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Carr v. Commonwealth

Court of Appeals of Kentucky

June 1, 2018



          BRIEFS FOR APPELLANT: Steven Nathan Goens Department of Public Advocacy Frankfort, Kentucky.

          BRIEF FOR APPELLEE: Andy Beshear Attorney General of Kentucky Stephen F. Wilson Assistant Attorney General Frankfort, Kentucky.




         James Guy Carr appeals from a Judgment and Final Sentence of Imprisonment rendered by the Fayette Circuit Court. Carr argues that the trial court erred in denying his motion to suppress evidence obtained during a traffic stop. For the reasons stated below, we find no error and AFFIRM the Judgment on appeal.

         On the evening of September 16, 2016, Carr was operating a motor vehicle on New Circle Road in Lexington, Kentucky. Lucinda Eaton was a front seat passenger in the vehicle. Kentucky State Trooper Trevor Harris was on patrol that evening and observed Carr's vehicle weaving in the slow lane. He then observed the vehicle move twice from the driving lane to the shoulder and back again. Trooper Harris followed Carr's vehicle as it exited New Circle Road onto the ramp toward Alumni Drive, where Carr used the left turn signal when executing a right turn. Harris also observed Carr's vehicle almost strike a curb.

         Trooper Harris pulled over Carr's vehicle and questioned Carr about his driving. It was lightly raining at the time of the traffic stop, and Carr stated that the windshield of his vehicle was foggy which made it difficult to see the roadway. Trooper Harris observed that the windshield was indeed partially obscured by condensation. Harris would later testify that though he had not noticed anything that would indicate that Carr was impaired, he could not rule out intoxication because of Carr's evasive behavior including withholding eye contact.

         Carr and Eaton provided identification to Trooper Harris, who then checked to see if either had any active warrants. After finding none, Harris printed a warning for careless driving (KRS[1] 189.290). Before giving Carr the printed warning, Trooper Harris asked Carr to exit the vehicle and speak with him. Harris testified that he did this to explain the printed warning, and to further investigate Carr's possible impairment. Upon speaking to Carr outside the vehicle, Trooper Harris noticed that Carr's pupils were dilated and that his speech was slurred. Carr failed two field sobriety tests, after which Carr consented to a body search. Trooper Harris found Carr to be in possession of a pill bottle containing three wrapped papers with an off-white substance inside. Harris believed the substance to be heroin.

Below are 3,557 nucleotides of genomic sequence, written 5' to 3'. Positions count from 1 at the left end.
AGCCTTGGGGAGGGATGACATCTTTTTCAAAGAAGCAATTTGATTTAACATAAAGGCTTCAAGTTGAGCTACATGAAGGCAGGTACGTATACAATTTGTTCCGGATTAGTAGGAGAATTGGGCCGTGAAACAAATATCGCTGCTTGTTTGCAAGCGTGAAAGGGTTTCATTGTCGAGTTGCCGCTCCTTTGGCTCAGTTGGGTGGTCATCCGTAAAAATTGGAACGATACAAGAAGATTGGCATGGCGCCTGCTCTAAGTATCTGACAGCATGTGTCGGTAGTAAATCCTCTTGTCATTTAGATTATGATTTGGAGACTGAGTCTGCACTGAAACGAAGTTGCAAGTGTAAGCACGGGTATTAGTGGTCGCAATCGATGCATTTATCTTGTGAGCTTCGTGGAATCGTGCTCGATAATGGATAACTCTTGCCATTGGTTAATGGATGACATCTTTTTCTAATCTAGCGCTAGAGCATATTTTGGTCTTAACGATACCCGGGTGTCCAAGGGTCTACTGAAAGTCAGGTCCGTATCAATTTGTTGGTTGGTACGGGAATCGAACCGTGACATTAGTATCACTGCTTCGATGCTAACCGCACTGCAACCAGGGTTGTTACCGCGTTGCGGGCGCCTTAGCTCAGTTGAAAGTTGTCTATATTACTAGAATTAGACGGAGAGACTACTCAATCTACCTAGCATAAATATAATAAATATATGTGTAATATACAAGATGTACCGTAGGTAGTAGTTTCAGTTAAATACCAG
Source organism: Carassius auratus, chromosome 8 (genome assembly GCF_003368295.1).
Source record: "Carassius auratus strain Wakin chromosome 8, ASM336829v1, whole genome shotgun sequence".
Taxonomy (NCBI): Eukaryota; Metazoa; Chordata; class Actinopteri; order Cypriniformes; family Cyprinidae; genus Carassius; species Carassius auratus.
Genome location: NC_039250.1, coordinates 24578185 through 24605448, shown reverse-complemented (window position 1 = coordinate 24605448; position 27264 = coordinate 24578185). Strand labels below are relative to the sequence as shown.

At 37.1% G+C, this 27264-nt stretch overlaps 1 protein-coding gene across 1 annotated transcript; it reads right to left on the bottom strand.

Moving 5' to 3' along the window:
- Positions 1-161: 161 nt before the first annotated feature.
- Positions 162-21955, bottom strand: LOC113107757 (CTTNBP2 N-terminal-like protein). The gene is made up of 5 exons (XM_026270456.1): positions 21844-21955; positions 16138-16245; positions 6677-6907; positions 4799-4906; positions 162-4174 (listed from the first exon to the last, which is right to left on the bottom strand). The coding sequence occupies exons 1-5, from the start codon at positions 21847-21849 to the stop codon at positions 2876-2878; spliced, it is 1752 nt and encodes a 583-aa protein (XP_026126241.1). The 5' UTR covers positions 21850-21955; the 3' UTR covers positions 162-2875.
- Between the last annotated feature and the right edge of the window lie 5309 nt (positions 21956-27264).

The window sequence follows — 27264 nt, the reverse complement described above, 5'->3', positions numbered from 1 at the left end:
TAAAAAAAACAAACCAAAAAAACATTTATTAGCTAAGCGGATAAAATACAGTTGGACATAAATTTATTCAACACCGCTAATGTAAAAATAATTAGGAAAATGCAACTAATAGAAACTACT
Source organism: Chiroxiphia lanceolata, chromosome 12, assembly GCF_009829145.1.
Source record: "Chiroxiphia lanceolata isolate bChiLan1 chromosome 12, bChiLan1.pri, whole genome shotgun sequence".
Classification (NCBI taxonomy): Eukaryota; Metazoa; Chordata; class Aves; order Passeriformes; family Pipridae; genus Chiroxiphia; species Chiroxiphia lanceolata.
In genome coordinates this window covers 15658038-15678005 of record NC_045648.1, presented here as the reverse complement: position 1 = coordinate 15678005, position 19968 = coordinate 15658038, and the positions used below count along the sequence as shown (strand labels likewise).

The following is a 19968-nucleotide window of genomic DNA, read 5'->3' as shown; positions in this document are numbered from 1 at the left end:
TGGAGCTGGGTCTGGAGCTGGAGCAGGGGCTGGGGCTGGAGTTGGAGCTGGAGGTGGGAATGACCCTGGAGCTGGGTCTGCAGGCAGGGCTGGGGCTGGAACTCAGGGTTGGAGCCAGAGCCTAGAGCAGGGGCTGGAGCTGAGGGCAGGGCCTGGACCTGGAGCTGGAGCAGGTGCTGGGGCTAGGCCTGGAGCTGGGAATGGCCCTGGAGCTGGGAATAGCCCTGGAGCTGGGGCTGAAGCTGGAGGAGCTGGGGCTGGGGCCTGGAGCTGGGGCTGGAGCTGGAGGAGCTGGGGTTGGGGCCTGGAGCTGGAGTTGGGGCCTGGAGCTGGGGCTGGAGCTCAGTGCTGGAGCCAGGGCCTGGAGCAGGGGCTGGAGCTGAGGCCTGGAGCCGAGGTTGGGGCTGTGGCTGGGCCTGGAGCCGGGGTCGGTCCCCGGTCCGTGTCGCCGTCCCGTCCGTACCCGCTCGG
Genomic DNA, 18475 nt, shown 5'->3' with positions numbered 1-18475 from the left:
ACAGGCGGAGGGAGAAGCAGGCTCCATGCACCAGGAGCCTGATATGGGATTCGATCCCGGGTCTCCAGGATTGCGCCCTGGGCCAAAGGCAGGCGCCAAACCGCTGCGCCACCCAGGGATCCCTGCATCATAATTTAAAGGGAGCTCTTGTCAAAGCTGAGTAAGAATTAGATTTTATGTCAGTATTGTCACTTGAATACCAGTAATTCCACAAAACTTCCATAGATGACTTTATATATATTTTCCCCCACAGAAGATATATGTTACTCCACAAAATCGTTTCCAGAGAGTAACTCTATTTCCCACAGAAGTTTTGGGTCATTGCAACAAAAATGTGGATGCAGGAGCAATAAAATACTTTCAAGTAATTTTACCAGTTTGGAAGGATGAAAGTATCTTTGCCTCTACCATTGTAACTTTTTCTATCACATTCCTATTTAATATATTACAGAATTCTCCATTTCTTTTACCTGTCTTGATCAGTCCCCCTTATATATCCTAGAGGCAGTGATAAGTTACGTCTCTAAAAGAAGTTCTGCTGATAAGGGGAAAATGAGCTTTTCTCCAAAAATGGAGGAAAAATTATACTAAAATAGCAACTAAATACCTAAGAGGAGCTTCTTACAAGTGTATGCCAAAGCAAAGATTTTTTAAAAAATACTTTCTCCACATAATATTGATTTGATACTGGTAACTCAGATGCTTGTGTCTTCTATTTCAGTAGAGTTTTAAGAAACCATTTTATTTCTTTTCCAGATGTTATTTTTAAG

Harris then arrested Carr, and placed him in the back of his patrol vehicle. Harris returned to Carr's vehicle, and found Eaton to be in the midst of a suspected drug overdose. After EMS was summoned and Eaton was transported to a hospital, Harris searched Carr's vehicle incident to arrest and found another pill bottle with the name of Carr's mother on it. Harris then Mirandized Carr, and Carr gave incriminating statements including admissions that he ingested illegal drugs, had purchased heroin and gave heroin to Eaton.

         Carr was charged with various offenses, and the matter proceeded in Fayette Circuit Court. Carr then sought to suppress all evidence obtained after Trooper Harris printed the warning and returned to the driver's window of Carr's vehicle. A suppression hearing was conducted where Carr's counsel argued that he should not have been detained beyond the completion of the purpose of the stop. Counsel argued that there was no reason to detain Carr after the warning was printed, and that the evidence and statements obtained after that point should be suppressed. The motion was denied by way of an Order entered on April 19, 2017, and this appeal followed.

         Carr, through counsel, now argues that the Fayette Circuit Court erred in failing to suppress the statements and evidence obtained after Trooper Harris printed the careless driving warning and determined that Carr had no active warrants. Carr maintains that Harris acted unreasonably in asking him to exit the vehicle so Harris could explain and deliver the written warning, and that the physical evidence and statements obtained during this portion of the detention should have been suppressed. Carr also argues that his consent to search his person was not an independent act of free will.

         When reviewing a trial court's ruling on a motion to suppress evidence, we defer to the trial court's findings of fact to the extent they are supported by substantial evidence and are not clearly erroneous. Davis v. Commonwealth, 484 S.W.3d 288, 290 (Ky. 2016) (citations omitted). We review the trial court's conclusions of law de novo. Id. In the matter before us, the facts are not in dispute and Carr does not argue that the initial vehicle stop was unwarranted. Our review, then, is limited to a de novo consideration of the trial court's application of the law to the facts.

         A valid traffic stop can become unlawful if it is prolonged beyond the time reasonably required to issue a traffic citation. Illinois v. Caballes, 543 U.S. 405, 407, 125 S.Ct. 834, 837, 160 L.Ed.2d 842 (2005). A seizure arising from a traffic stop remains lawful only so long as unrelated inquiries do not measurably extend the duration of the stop. Rodriguez v. United States, 575 U.S., 135 S.Ct. 1609, 1615, 191 L.Ed.2d 492 (2015).[2] "[A]n officer cannot detain a vehicle's occupants beyond completion of the purpose of the initial traffic stop unless something happened during the stop to cause the officer to have a reasonable and articulable suspicion ...

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